Since when do we need 12.4 additional mediators to hold us accountable before God?

          I think you forget who is LORD of our hearts… who has all the answers… who can lead us to be a true church and truly convict us if we are not living as he intended. I trust the bowmans to Jesus… I trust my family to Jesus… I trust all churches mega and small to Jesus…
          He is so much better at weeding out what is false… so much better at seeing it for what it is BECAUSE there can be nothing false about him. NONE of us can say that.

          Love you guys and am praying that God continues to show you the mighty work of His Holy Spirit – He has brought you to where you are for a reason and don’t let some online elder bully man make you feel that your choice is not accountable and with the authority we have been given as Children of God.
          Jessica recently posted..Bible in 90 Days | Day 19 {linkup and Q&A}My Profile

        • Mark Loeffler says:

          Rethinking the role of elders and pastors: http://frankviola.org/straight.pdf

  2. Jessica, thank you for posting that response. I could not put into words what Elisabeth did, so thanks to her too. :)

  3. (I am smiling when I write this) I think God is with you in this move therefore it can’t help but grow ,and very quickly with God’s blessing you will not have room for all the hungry believers that want to fellowship and study God’s word with you. Be prepared for the workings of the Lord and be amazed.

    • I think I will be writing about this in the future, but it’s been interesting how it’s already grown. Although I know that it’s all still new and everything is exciting when it’s being birthed.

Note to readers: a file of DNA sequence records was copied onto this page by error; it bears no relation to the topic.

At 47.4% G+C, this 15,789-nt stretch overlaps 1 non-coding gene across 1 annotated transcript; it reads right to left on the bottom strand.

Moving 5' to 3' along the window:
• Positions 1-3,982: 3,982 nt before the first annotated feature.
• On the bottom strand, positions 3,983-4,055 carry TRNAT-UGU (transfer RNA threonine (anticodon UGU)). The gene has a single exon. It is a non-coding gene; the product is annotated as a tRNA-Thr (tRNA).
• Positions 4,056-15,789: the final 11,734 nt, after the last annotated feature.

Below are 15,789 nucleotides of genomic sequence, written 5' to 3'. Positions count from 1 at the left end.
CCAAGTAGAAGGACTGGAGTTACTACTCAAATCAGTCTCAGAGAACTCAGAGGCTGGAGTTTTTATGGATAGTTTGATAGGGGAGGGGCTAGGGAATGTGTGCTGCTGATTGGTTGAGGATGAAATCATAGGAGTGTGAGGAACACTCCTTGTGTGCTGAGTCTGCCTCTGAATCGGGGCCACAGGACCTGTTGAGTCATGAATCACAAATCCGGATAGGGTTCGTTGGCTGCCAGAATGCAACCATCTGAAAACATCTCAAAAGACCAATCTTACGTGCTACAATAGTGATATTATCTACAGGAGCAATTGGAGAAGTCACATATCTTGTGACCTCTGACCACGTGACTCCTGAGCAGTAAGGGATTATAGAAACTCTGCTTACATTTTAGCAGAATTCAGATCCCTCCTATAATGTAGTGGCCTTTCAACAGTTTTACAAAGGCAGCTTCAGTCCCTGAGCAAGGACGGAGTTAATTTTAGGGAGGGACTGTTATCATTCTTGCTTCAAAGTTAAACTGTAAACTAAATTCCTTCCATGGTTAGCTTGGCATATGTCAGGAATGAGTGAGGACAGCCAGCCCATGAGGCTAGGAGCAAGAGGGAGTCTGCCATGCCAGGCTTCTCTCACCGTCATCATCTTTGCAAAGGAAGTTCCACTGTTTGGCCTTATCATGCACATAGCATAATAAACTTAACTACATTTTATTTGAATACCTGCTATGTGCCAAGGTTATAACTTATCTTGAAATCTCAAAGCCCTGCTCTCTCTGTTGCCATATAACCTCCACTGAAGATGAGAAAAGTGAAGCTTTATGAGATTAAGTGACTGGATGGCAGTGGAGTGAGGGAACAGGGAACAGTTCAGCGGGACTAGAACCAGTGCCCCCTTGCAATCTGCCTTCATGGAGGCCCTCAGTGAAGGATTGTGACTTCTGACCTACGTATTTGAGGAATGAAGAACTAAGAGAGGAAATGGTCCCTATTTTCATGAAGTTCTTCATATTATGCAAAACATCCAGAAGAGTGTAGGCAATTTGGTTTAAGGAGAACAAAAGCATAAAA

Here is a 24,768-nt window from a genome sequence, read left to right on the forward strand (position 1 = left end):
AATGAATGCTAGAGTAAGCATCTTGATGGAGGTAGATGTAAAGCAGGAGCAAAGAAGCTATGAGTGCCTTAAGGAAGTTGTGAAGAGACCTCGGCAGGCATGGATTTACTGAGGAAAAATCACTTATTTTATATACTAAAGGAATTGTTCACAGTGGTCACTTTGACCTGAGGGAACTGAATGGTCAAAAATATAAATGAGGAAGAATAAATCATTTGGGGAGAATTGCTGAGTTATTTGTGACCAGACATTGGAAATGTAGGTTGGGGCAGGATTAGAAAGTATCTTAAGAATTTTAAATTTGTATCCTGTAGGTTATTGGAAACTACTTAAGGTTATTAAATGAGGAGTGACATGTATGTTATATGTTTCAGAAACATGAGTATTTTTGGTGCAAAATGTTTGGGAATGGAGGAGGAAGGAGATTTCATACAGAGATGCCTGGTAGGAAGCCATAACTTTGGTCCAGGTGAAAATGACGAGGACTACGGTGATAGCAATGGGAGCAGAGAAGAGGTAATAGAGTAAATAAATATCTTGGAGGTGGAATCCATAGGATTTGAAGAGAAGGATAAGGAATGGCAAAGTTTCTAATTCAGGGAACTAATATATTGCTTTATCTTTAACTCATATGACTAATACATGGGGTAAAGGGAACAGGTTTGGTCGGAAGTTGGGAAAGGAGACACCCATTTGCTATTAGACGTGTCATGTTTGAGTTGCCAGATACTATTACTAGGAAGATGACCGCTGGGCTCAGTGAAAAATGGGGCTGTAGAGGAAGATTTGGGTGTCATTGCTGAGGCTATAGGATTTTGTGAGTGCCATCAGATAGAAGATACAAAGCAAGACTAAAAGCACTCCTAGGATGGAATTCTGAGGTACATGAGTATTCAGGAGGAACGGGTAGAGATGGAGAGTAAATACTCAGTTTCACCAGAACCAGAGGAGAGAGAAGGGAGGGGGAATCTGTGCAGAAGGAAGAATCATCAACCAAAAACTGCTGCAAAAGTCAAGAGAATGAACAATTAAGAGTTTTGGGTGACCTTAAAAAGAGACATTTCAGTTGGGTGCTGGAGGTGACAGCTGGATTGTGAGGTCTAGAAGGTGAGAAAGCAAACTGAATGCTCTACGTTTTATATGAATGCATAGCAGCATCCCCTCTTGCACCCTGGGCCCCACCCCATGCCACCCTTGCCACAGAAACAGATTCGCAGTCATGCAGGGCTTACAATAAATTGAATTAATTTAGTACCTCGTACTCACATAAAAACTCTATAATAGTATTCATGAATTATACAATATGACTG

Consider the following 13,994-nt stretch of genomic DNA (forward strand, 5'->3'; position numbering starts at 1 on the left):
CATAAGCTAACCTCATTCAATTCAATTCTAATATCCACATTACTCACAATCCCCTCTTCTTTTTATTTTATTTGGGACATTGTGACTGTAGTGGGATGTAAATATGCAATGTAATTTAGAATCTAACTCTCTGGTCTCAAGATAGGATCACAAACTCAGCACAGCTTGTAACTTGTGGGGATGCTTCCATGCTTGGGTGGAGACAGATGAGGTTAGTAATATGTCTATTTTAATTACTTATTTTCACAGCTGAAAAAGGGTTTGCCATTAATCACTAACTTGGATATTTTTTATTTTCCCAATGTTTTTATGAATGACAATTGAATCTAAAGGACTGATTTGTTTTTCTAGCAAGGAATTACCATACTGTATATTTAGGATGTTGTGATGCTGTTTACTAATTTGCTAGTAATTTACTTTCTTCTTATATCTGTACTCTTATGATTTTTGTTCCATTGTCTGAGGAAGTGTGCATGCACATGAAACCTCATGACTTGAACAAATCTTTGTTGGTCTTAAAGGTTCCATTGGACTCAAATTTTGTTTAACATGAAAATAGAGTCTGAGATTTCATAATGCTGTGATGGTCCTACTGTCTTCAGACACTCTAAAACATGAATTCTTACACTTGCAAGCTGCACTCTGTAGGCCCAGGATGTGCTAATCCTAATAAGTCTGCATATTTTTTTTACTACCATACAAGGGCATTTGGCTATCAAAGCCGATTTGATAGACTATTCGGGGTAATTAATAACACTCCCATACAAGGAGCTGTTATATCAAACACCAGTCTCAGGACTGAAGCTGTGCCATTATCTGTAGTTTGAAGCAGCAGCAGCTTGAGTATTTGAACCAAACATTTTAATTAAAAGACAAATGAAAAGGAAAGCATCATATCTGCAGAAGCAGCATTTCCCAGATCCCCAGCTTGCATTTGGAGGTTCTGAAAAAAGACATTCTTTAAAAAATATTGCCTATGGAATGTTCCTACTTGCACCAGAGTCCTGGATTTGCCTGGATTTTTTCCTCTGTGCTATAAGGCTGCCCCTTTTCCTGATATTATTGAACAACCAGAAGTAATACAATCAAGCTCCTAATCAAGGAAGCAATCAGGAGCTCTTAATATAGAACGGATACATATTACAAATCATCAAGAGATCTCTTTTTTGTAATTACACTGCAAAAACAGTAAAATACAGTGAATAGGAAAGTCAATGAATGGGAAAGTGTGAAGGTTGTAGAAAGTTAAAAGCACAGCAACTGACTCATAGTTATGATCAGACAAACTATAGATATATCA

4. This looks great! I wanna come over, but the plane ticket would be way out of my budget
    LaToya {Christian Momma} recently posted..Letter GMy Profile

  5. Yeah, a couple of us here are totally jealous. Of your house church AND your weather…lol.

  6. This has been a very interesting series of posts. I really enjoyed this glimpse inside your church, it made my heart leap with joy. I am so happy for you, your family, and your church. God bless!

  7. I keep meaning to share this link with you and any NC readers who may be interested. Dear friends & mentors of ours belong to a house church in NC. They have several now as members have moved to other places. (This is where we would most likely have gone if we stayed in NC.) And maybe they can be an encouragement to you as you walk this new “church” path a little further south!
    http://sojournersnc.org/
    Jenn recently posted..Fighting to RememberMy Profile

  8. "Cricket" Renner says:

    I read with great sadness your articles about leaving the institutional church, or what the Bible calls the church.